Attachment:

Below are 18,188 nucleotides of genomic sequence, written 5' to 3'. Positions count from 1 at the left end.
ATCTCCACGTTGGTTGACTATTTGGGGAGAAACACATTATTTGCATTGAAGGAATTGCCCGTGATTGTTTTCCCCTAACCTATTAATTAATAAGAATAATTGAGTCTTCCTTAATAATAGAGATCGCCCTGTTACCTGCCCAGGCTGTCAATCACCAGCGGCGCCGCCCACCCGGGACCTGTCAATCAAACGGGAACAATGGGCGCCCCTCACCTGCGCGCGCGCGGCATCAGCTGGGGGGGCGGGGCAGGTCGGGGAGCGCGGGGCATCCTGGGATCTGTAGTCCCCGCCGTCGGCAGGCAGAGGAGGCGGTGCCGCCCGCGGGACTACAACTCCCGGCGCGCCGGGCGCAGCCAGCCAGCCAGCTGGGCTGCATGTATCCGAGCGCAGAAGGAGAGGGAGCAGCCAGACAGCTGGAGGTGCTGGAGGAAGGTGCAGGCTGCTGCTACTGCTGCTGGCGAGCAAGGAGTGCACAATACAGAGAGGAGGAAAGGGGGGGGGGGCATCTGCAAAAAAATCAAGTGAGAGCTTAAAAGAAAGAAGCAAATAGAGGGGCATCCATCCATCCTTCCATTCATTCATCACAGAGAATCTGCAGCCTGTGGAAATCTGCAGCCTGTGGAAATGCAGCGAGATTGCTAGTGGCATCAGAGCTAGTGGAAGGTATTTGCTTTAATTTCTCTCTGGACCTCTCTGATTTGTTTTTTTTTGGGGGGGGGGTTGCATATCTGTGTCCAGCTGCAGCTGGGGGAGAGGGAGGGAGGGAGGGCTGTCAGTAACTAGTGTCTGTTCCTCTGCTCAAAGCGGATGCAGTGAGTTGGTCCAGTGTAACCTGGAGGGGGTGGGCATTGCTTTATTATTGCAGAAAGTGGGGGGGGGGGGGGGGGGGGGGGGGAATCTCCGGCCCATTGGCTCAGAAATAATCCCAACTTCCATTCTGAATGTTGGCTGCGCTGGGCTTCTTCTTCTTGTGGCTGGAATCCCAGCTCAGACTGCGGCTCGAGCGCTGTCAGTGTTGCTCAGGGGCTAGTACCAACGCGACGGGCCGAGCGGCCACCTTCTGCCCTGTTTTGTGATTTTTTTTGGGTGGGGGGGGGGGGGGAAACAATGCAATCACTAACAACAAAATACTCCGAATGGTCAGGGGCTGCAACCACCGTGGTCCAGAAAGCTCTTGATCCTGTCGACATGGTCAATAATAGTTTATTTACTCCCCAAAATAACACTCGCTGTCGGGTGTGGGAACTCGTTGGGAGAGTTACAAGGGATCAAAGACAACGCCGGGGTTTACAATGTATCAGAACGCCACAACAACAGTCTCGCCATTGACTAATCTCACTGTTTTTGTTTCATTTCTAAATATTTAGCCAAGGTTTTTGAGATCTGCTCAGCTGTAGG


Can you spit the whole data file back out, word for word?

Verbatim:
Below are 18,188 nucleotides of genomic sequence, written 5' to 3'. Positions count from 1 at the left end.
ATCTCCACGTTGGTTGACTATTTGGGGAGAAACACATTATTTGCATTGAAGGAATTGCCCGTGATTGTTTTCCCCTAACCTATTAATTAATAAGAATAATTGAGTCTTCCTTAATAATAGAGATCGCCCTGTTACCTGCCCAGGCTGTCAATCACCAGCGGCGCCGCCCACCCGGGACCTGTCAATCAAACGGGAACAATGGGCGCCCCTCACCTGCGCGCGCGCGGCATCAGCTGGGGGGGCGGGGCAGGTCGGGGAGCGCGGGGCATCCTGGGATCTGTAGTCCCCGCCGTCGGCAGGCAGAGGAGGCGGTGCCGCCCGCGGGACTACAACTCCCGGCGCGCCGGGCGCAGCCAGCCAGCCAGCTGGGCTGCATGTATCCGAGCGCAGAAGGAGAGGGAGCAGCCAGACAGCTGGAGGTGCTGGAGGAAGGTGCAGGCTGCTGCTACTGCTGCTGGCGAGCAAGGAGTGCACAATACAGAGAGGAGGAAAGGGGGGGGGGGCATCTGCAAAAAAATCAAGTGAGAGCTTAAAAGAAAGAAGCAAATAGAGGGGCATCCATCCATCCTTCCATTCATTCATCACAGAGAATCTGCAGCCTGTGGAAATCTGCAGCCTGTGGAAATGCAGCGAGATTGCTAGTGGCATCAGAGCTAGTGGAAGGTATTTGCTTTAATTTCTCTCTGGACCTCTCTGATTTGTTTTTTTTTGGGGGGGGGGTTGCATATCTGTGTCCAGCTGCAGCTGGGGGAGAGGGAGGGAGGGAGGGCTGTCAGTAACTAGTGTCTGTTCCTCTGCTCAAAGCGGATGCAGTGAGTTGGTCCAGTGTAACCTGGAGGGGGTGGGCATTGCTTTATTATTGCAGAAAGTGGGGGGGGGGGGGGGGGGGGGGGGGAATCTCCGGCCCATTGGCTCAGAAATAATCCCAACTTCCATTCTGAATGTTGGCTGCGCTGGGCTTCTTCTTCTTGTGGCTGGAATCCCAGCTCAGACTGCGGCTCGAGCGCTGTCAGTGTTGCTCAGGGGCTAGTACCAACGCGACGGGCCGAGCGGCCACCTTCTGCCCTGTTTTGTGATTTTTTTTGGGTGGGGGGGGGGGGGGAAACAATGCAATCACTAACAACAAAATACTCCGAATGGTCAGGGGCTGCAACCACCGTGGTCCAGAAAGCTCTTGATCCTGTCGACATGGTCAATAATAGTTTATTTACTCCCCAAAATAACACTCGCTGTCGGGTGTGGGAACTCGTTGGGAGAGTTACAAGGGATCAAAGACAACGCCGGGGTTTACAATGTATCAGAACGCCACAACAACAGTCTCGCCATTGACTAATCTCACTGTTTTTGTTTCATTTCTAAATATTTAGCCAAGGTTTTTGAGATCTGCTCAGCTGTAGG